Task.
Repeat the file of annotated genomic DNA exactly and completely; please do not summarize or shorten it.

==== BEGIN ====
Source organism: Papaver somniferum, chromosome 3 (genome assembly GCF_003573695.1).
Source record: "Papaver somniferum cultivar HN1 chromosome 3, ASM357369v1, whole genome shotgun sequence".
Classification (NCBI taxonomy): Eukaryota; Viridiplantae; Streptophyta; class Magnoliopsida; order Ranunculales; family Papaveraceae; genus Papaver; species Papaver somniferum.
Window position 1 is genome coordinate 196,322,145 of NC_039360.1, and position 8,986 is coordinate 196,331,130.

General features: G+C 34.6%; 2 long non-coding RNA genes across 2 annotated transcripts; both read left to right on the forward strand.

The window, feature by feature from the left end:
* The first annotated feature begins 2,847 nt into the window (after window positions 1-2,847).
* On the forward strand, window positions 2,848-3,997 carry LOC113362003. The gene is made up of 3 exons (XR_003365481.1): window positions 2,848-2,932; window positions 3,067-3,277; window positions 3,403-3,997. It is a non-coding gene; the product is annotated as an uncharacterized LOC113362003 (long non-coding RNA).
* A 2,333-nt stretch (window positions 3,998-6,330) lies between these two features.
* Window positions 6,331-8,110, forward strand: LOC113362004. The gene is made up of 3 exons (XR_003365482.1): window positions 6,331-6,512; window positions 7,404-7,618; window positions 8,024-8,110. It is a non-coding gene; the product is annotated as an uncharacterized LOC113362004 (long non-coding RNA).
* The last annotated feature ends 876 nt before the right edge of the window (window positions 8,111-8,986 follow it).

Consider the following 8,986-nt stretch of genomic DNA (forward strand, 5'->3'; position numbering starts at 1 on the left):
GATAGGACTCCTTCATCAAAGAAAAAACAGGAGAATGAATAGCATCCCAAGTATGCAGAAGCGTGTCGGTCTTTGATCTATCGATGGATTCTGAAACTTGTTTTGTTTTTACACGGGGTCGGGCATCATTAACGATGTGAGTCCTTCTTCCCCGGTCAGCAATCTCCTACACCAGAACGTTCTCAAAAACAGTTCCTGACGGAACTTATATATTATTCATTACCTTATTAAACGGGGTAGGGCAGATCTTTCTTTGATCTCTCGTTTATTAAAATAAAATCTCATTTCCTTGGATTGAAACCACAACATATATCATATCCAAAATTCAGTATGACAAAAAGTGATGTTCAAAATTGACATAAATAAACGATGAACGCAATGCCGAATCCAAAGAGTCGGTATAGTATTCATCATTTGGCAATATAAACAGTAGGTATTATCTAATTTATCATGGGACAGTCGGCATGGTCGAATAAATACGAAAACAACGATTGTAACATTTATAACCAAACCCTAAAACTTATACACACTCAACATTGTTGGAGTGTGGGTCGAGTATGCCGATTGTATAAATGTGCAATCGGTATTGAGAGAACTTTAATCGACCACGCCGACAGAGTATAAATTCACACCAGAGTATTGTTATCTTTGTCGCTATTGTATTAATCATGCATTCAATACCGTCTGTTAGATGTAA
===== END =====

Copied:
Source organism: Papaver somniferum, chromosome 3 (genome assembly GCF_003573695.1).
Source record: "Papaver somniferum cultivar HN1 chromosome 3, ASM357369v1, whole genome shotgun sequence".
Classification (NCBI taxonomy): Eukaryota; Viridiplantae; Streptophyta; class Magnoliopsida; order Ranunculales; family Papaveraceae; genus Papaver; species Papaver somniferum.
Window position 1 is genome coordinate 196,322,145 of NC_039360.1, and position 8,986 is coordinate 196,331,130.

General features: G+C 34.6%; 2 long non-coding RNA genes across 2 annotated transcripts; both read left to right on the forward strand.

The window, feature by feature from the left end:
* The first annotated feature begins 2,847 nt into the window (after window positions 1-2,847).
* On the forward strand, window positions 2,848-3,997 carry LOC113362003. The gene is made up of 3 exons (XR_003365481.1): window positions 2,848-2,932; window positions 3,067-3,277; window positions 3,403-3,997. It is a non-coding gene; the product is annotated as an uncharacterized LOC113362003 (long non-coding RNA).
* A 2,333-nt stretch (window positions 3,998-6,330) lies between these two features.
* Window positions 6,331-8,110, forward strand: LOC113362004. The gene is made up of 3 exons (XR_003365482.1): window positions 6,331-6,512; window positions 7,404-7,618; window positions 8,024-8,110. It is a non-coding gene; the product is annotated as an uncharacterized LOC113362004 (long non-coding RNA).
* The last annotated feature ends 876 nt before the right edge of the window (window positions 8,111-8,986 follow it).

Consider the following 8,986-nt stretch of genomic DNA (forward strand, 5'->3'; position numbering starts at 1 on the left):
GATAGGACTCCTTCATCAAAGAAAAAACAGGAGAATGAATAGCATCCCAAGTATGCAGAAGCGTGTCGGTCTTTGATCTATCGATGGATTCTGAAACTTGTTTTGTTTTTACACGGGGTCGGGCATCATTAACGATGTGAGTCCTTCTTCCCCGGTCAGCAATCTCCTACACCAGAACGTTCTCAAAAACAGTTCCTGACGGAACTTATATATTATTCATTACCTTATTAAACGGGGTAGGGCAGATCTTTCTTTGATCTCTCGTTTATTAAAATAAAATCTCATTTCCTTGGATTGAAACCACAACATATATCATATCCAAAATTCAGTATGACAAAAAGTGATGTTCAAAATTGACATAAATAAACGATGAACGCAATGCCGAATCCAAAGAGTCGGTATAGTATTCATCATTTGGCAATATAAACAGTAGGTATTATCTAATTTATCATGGGACAGTCGGCATGGTCGAATAAATACGAAAACAACGATTGTAACATTTATAACCAAACCCTAAAACTTATACACACTCAACATTGTTGGAGTGTGGGTCGAGTATGCCGATTGTATAAATGTGCAATCGGTATTGAGAGAACTTTAATCGACCACGCCGACAGAGTATAAATTCACACCAGAGTATTGTTATCTTTGTCGCTATTGTATTAATCATGCATTCAATACCGTCTGTTAGATGTAA